There is a natural reluctance, especially among young lawyers, not to want to tell clients about problems with the case. That is a mistake. You have to be able to have a relationship with the client where you can explain the problems in the case. Although it is the client's case in terms of making the ultimate decisions, the lawyer has the professional responsibility to set the course. The lawyer has an obligation to communicate with the client regarding whether to settle the case or not, and why. So if you have been telling your client all along that this is the best case that has ever come along, you are going to have difficulty down the road if you later advise that client to settle "for less".
Another important part of a successful client relationship is listening to your clients. Clients need an ear. Although you cannot be their psychologist or social worker, it is important to listen to what they are saying--not only as part of your role as counselor, but also because you will both gain their confidence and you will be able to be a more effective advocate for them.
On changes in the profession
The size of law firms, the increasing amount of specialization, and the tremendous amount of information available have all been changes to the legal profession in the broad sense. The most obvious change has been the increasing diversity in the legal profession. When I graduated from law school in 1973, 6% of my class at George Washington University Law School were women and now many, many graduating classes are over 50% women. Although we see many women in the profession now, my concern continues to be whether women are in positions of power. What difference are we making if we are not in a position to influence decisions?
On developing business
You should not be shy about your successes. We are taught in life that humility is an important trait but as a young lawyer, it is also important to let others know of your successes. Networking is also important, so young lawyers should get involved in both business and professional organizations, as well as in the community. In addition to these activities being another source of business, they are also very, very good for your personal life. Probably the best advice is to find your own niche in the law and develop that expertise.
On becoming a judge
I had been practicing about twenty years and I had gotten to a point where our firm was really doing well and I started to re-evaluate where my career was going. I had certainly wanted to earn a living by being a lawyer, but I had never thought much about the economics of practice. Our practice, however, was very successful financially and that was certainly a wonderful side benefit. It was also very rewarding in terms of the clients that I served that were happy with the results. Nonetheless, it started to occur to me that I just wanted to do more within the profession, for the profession, and for people. I had entered the legal profession in order to make a difference, and I decided it was time to give back. Becoming a judge seemed like a logical and appropriate career choice.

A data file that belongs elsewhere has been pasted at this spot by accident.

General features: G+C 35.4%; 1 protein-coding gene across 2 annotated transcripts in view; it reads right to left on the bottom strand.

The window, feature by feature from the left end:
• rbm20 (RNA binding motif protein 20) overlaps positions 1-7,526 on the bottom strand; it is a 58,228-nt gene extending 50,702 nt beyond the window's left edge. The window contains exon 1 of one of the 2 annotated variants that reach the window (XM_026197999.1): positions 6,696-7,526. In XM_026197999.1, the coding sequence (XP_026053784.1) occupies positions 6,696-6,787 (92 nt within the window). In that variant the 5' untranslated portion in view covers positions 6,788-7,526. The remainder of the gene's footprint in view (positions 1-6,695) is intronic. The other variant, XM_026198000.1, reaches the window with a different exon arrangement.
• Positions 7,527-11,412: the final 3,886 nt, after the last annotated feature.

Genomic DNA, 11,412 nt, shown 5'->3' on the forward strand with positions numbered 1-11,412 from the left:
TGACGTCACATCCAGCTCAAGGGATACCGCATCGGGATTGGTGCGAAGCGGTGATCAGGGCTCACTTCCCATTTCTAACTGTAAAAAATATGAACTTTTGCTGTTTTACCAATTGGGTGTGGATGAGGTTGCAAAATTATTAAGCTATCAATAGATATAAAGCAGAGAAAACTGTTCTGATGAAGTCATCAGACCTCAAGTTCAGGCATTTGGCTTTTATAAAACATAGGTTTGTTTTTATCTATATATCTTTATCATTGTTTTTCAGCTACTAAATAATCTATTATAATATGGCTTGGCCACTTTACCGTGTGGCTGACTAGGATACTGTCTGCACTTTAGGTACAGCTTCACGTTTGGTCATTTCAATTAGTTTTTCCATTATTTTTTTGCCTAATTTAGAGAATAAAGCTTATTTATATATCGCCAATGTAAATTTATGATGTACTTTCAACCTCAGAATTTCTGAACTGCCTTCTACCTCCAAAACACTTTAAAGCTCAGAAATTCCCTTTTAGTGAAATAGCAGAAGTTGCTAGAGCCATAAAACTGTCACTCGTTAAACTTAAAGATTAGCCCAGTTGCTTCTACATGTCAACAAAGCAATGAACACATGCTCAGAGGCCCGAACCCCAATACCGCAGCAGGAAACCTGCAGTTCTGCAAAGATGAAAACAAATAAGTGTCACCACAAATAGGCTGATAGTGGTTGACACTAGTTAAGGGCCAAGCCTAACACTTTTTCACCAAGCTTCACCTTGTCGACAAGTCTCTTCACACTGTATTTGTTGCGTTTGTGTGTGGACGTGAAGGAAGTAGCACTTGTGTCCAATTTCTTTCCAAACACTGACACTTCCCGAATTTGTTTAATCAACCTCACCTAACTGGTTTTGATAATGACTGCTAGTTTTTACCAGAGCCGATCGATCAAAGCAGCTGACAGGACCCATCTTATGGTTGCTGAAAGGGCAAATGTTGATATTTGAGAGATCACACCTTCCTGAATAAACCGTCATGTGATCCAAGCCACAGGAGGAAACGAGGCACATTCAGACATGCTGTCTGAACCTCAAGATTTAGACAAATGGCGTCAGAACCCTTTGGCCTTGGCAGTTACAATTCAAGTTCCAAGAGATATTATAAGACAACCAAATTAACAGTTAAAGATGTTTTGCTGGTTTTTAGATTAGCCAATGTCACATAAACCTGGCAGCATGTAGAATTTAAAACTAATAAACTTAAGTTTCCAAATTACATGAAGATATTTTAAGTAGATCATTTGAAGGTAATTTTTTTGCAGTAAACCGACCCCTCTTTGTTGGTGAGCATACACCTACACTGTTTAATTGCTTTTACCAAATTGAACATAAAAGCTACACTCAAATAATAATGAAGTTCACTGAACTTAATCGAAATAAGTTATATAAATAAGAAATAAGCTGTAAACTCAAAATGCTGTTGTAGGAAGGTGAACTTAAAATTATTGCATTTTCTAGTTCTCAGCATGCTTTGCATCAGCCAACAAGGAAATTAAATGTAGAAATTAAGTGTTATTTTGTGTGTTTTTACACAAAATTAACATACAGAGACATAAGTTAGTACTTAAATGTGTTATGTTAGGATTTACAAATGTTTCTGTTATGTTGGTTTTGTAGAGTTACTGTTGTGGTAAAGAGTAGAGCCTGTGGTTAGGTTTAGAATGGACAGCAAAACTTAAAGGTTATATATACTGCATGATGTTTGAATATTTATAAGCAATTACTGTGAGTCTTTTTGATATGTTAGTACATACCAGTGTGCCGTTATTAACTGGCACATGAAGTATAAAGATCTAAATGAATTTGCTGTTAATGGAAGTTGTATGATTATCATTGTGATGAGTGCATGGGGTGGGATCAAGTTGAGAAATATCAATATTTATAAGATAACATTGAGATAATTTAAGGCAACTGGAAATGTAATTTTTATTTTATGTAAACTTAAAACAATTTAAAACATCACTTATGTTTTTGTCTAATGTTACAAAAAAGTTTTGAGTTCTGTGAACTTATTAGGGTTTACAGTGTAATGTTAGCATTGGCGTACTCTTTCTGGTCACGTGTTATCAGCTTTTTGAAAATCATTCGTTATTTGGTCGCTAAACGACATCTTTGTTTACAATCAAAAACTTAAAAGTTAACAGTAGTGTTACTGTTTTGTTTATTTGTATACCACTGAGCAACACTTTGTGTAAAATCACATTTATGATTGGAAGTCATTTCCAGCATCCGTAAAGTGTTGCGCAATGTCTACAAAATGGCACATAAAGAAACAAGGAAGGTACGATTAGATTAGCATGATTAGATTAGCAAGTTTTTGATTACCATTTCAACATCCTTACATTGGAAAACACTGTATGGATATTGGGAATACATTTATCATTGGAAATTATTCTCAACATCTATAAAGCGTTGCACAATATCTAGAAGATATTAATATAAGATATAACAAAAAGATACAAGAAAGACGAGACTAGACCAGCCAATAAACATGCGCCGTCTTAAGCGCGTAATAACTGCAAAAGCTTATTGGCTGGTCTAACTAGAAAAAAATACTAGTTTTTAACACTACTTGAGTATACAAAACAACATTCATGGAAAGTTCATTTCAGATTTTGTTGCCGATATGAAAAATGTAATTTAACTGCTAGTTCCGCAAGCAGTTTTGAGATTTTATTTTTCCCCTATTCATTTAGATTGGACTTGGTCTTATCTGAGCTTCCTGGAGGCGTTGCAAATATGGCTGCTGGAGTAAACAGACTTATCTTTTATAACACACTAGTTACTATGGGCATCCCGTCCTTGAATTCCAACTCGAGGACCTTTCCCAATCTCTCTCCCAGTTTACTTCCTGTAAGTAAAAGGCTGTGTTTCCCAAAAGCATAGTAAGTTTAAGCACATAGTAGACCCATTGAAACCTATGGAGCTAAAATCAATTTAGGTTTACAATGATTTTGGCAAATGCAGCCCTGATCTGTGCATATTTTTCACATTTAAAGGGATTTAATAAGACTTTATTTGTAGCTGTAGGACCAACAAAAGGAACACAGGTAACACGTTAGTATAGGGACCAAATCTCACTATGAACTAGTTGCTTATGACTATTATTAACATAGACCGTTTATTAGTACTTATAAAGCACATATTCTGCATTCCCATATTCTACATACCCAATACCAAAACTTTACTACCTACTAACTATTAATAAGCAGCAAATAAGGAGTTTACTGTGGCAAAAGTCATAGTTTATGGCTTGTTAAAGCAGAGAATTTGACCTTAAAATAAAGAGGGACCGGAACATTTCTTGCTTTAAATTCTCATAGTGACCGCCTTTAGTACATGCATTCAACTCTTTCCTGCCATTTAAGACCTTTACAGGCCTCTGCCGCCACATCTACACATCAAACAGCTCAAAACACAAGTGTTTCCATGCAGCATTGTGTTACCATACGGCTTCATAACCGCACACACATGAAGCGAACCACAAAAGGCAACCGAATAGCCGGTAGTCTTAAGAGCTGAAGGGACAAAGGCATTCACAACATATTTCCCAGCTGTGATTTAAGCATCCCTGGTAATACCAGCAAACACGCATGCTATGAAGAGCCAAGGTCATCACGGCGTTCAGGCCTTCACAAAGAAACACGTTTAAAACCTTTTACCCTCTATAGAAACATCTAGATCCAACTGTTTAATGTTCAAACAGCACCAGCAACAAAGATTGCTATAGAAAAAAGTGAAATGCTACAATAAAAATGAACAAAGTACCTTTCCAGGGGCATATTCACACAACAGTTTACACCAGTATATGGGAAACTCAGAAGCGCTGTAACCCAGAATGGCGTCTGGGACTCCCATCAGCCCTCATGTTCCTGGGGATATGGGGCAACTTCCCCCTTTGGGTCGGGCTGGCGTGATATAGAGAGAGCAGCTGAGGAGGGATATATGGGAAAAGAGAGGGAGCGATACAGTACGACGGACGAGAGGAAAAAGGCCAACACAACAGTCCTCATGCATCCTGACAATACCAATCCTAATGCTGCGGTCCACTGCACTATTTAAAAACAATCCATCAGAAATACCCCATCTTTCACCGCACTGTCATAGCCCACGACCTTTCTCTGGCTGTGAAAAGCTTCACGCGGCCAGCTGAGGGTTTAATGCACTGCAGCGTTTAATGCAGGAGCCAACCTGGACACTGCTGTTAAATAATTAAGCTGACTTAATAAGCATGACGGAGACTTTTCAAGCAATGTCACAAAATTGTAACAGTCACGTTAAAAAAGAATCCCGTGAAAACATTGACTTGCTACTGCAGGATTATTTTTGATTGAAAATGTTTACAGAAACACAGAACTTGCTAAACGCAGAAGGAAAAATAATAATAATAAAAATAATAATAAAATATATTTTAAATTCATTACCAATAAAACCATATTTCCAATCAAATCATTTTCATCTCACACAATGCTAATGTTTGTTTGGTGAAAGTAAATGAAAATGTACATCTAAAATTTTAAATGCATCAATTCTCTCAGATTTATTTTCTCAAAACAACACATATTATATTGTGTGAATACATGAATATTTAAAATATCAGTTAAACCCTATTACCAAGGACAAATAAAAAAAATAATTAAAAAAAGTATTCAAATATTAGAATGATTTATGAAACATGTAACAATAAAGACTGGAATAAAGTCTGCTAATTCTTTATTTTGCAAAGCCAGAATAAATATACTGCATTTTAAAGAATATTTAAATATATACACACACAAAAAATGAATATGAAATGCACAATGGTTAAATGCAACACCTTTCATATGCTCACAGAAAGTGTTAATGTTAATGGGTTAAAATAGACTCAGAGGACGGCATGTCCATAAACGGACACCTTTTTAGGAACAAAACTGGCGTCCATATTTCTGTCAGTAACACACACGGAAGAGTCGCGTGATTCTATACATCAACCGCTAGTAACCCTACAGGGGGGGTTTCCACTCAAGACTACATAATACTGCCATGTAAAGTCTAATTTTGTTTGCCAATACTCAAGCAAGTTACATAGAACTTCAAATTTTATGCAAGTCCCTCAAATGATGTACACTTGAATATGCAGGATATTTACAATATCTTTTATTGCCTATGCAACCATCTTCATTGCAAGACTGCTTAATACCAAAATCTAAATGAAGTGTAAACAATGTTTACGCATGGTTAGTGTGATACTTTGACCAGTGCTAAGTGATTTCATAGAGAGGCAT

On qualities that have led to success
I don't know that I have ever thought of myself as "successful." Qualities that have helped me to be a high achiever include always working my hardest, trying to do my best and really caring a lot. Another quality is that I am never satisfied with the way that anything ever is. As a lawyer, I felt the need to see and understand the big picture--to make sure I was doing everything I could for my clients. I focused on succeeding in the individual case and doing as much as I possibly could to treat each client as if he or she was the most important person in the world.
Another key to attaining my present position was my involvement with activities outside the practice of law, whether community or bar related. All of those relationships become important as you travel through life.
On balancing work and family
The day that my son was born, my life totally changed. Everything was put into perspective when I had another life to be responsible for. As to whether a child turns out well-adjusted or not, there are so many different factors. I just tried to keep open communication to let my son and my stepchildren know that I was always available for them. When my son was growing up, I tried to make time to be involved with his activities, although sometimes balancing between the demands of family and the demands of work would be overwhelming. We did, however, have good family times together, and I really do believe that its quality versus quantity.
One of the most important things that you can teach your children is how to be independent and make good decisions. My family life has been and continues to be a wonderful aspect of my life, and hopefully each part of my life enhances the other. I also know that it is critical to make time for yourself. Taking care of yourself is not a luxury, but a necessity to keep work and family in balance.
On personal traits that the public may not know about
I am a grandmother to four adorable grandchildren and I have a very rich personal life that is very important to me. I love traveling and recently visited the Galapagos Islands with my son, who was spending the year teaching English in Equador. I also love taking photographs. When I was in college, my undergraduate major was in educational broadcasting and I also took courses in photography. Although I did not choose to follow that career, it is something that is still a love of mine. If you come to my office or my house, you'll see lots of pictures. Because I am now in Tallahassee (which is in North Florida) and many of my good friends are in South Florida, it is a comfort to have my friends around, at least in pictures. Although human memory is very rich, a picture is worth a thousand words. I can look back at a picture and smile for remembering the moment and what it represented.